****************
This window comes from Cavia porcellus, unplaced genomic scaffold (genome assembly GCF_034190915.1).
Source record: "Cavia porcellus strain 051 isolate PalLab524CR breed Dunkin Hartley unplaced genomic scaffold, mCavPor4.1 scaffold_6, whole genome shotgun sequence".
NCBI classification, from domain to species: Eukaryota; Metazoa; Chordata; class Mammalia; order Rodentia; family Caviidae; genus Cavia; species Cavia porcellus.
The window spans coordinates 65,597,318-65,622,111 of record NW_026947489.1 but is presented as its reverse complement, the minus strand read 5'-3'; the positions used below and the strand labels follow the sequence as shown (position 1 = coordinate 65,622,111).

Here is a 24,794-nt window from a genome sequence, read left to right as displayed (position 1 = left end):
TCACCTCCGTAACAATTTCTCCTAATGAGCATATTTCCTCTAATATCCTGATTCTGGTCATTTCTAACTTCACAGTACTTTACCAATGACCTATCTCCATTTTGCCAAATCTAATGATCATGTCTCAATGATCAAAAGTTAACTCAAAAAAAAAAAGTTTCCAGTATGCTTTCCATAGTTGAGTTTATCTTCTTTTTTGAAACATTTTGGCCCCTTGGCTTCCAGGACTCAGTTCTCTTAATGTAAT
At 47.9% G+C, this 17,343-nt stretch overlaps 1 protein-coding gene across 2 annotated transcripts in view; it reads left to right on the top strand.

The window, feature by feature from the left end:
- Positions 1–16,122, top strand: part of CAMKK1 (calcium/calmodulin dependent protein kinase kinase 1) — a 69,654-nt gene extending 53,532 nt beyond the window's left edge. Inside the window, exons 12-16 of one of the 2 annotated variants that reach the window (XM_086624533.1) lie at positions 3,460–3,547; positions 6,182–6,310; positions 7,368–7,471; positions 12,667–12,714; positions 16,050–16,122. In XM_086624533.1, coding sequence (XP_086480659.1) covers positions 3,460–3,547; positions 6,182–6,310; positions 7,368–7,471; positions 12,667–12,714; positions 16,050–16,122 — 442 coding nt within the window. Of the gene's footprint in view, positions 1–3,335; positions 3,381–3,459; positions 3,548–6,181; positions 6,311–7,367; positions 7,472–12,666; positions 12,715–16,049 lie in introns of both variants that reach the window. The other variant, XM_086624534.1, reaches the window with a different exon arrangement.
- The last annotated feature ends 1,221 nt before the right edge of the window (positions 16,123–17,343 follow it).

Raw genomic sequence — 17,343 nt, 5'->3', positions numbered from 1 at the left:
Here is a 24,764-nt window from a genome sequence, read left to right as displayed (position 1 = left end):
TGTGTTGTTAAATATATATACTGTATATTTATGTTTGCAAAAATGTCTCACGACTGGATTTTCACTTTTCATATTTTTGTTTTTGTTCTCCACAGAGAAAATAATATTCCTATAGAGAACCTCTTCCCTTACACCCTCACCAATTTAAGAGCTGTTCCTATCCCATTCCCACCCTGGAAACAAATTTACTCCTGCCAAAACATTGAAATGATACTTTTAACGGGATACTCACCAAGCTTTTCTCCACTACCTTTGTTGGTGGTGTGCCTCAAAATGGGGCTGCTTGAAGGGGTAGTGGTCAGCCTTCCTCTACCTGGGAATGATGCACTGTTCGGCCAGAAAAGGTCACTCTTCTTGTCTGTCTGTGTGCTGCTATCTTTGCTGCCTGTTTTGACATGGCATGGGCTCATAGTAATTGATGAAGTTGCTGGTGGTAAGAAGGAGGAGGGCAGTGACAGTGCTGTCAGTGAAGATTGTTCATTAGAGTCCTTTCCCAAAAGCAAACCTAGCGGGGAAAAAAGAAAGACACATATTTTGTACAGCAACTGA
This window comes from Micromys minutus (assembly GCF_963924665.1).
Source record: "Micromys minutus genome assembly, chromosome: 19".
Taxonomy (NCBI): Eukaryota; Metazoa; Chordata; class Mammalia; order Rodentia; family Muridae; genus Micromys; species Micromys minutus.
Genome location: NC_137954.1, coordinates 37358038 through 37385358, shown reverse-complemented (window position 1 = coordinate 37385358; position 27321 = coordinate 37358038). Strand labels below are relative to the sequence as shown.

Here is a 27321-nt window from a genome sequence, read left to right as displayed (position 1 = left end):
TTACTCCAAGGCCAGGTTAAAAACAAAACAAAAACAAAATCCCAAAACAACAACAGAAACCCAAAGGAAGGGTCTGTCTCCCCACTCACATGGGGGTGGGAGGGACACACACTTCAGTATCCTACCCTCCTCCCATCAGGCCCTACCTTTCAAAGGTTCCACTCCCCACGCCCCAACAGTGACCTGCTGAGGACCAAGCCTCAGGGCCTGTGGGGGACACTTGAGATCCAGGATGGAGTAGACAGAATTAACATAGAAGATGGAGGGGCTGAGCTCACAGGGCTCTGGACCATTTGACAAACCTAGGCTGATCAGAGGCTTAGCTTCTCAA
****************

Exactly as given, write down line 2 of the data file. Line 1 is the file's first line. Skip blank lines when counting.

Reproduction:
Source record: "Cavia porcellus strain 051 isolate PalLab524CR breed Dunkin Hartley unplaced genomic scaffold, mCavPor4.1 scaffold_6, whole genome shotgun sequence".